In each of the letters and memos, Oliphant testified, Townley-Smith concluded by saying “the matters have been reported to the police, or in some instances the RCMP, and to govern yourself accordingly.”
According to Oliphant, Charles Scott, opposing counsel in the Warner Bros. action, filed a complaint to the law society about Townley-Smith’s actions in the case in March 2009. The LSUC also received complaints from Brian Shiller, Baryluk’s lawyer, and Jonathan Stainsby, also opposing counsel in the Warner Bros. action.
In addition, former Manitoba Court of Queen’s Bench chief justice Marc Monnin (now of the Court of Appeal) complained on behalf of Justice Christopher Martin, who participated in the Warner Bros. matter in that province.
Lastly, Roslyn Levine, executive legal officer at the Superior Court, complained on behalf of Campbell, Wilkins, and Dash.
“In my experience, every judge lives with great trepidation of the day when a letter comes from the Canadian Judicial Council speaking to a complaint,” Levine told the panel last week.
“They take those complaints very seriously. . . . It becomes an attack against their integrity, and I think in this case it was particularly hurtful because it was made by a member of the bar. Judges very often feel isolated . . . as though they have no one to defend them against attack.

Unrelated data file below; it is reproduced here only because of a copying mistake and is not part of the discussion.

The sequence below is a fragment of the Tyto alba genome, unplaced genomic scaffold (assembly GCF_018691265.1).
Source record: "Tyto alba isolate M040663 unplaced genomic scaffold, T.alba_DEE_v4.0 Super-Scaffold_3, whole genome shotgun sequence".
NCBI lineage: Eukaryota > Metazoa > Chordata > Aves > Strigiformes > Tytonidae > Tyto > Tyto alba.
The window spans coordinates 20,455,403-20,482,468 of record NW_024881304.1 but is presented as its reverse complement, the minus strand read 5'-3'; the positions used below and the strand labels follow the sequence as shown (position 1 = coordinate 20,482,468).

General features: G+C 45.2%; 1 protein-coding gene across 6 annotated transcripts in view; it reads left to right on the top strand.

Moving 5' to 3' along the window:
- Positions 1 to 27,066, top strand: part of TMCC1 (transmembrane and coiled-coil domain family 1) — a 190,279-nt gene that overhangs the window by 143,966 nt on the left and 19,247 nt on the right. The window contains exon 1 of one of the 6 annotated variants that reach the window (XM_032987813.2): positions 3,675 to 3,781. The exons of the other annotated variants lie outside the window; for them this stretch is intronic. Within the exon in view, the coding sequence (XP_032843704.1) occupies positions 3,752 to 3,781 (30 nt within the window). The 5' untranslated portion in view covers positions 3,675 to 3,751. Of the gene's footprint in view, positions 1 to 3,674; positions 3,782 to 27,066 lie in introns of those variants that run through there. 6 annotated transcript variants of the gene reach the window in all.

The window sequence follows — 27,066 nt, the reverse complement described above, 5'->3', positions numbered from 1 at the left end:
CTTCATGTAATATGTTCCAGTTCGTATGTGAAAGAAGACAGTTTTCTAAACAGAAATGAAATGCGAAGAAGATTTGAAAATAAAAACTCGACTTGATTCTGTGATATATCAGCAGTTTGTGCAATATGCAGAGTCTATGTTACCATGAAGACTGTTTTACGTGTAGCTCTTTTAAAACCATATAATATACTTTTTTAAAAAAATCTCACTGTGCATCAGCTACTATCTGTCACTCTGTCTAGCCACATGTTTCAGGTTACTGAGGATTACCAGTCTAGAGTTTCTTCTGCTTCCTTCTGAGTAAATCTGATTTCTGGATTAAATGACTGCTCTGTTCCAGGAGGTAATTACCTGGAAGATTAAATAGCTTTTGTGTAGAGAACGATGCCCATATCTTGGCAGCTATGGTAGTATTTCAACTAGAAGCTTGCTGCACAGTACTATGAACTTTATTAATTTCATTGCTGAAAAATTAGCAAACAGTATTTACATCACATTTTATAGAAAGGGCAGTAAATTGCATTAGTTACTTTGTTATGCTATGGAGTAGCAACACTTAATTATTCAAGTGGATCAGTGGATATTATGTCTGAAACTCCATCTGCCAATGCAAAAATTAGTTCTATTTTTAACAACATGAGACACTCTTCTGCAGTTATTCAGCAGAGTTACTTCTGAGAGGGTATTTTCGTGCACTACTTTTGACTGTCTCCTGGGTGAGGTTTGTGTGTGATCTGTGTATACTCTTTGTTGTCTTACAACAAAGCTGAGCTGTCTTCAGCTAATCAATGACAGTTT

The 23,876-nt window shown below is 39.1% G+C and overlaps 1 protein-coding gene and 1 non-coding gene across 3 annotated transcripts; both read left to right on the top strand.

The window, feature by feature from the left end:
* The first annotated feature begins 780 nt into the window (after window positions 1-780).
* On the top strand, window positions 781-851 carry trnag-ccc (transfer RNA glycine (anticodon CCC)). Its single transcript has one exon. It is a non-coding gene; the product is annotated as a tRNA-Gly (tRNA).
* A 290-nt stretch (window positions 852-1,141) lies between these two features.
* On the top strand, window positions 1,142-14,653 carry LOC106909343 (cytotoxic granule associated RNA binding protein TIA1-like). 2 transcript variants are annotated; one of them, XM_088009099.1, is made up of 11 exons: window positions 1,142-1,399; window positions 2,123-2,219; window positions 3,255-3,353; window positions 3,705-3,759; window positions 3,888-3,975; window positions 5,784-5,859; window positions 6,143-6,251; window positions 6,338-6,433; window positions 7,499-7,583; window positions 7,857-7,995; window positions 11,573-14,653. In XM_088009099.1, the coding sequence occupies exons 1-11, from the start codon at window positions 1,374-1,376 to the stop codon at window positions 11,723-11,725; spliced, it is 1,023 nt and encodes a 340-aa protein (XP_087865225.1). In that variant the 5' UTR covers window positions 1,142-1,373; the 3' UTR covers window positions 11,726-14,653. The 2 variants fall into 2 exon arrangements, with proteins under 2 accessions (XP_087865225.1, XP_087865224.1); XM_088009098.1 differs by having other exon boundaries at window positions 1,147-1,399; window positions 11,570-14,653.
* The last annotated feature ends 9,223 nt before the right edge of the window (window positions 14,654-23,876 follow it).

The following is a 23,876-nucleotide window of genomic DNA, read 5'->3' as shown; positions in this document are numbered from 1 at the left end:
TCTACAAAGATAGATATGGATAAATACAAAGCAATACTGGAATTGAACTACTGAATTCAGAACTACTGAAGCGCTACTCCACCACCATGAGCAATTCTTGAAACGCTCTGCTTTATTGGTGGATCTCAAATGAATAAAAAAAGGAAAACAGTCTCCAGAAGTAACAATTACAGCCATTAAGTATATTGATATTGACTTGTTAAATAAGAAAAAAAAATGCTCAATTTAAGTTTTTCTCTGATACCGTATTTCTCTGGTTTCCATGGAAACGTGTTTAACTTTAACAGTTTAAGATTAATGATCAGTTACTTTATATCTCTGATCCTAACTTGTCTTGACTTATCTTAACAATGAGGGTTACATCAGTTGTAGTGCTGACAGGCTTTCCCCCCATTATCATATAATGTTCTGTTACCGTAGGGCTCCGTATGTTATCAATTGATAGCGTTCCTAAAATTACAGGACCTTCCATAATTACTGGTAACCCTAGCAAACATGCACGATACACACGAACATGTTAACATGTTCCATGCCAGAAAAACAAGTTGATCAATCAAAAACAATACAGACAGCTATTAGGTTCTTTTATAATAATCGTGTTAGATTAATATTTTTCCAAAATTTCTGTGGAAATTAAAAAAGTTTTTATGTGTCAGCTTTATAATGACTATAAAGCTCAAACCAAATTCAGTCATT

If there were any group who could do so, who could defend them against attack, it presumably should be members of the bar. Justice Wilkins was particularly disturbed by this given the nature of the allegations and that there was never any evidence put forward to support those allegations.”
The hearing panel will issue a ruling on the allegations of professional misconduct as well as motions filed by Townley-Smith after reserving its decision last week.
The motions include one requiring the LSUC to provide particulars of the notice of application; another dismissing the hearing panel’s proceedings; a bid to set aside the interlocutory suspension; and a request for proper disclosure.
For more, see "Lawyer ordered to pay costs for 'abusive' tactics," "Client sues counsel for suing judges," and "Where in the world is Kimberly Townley-Smith?"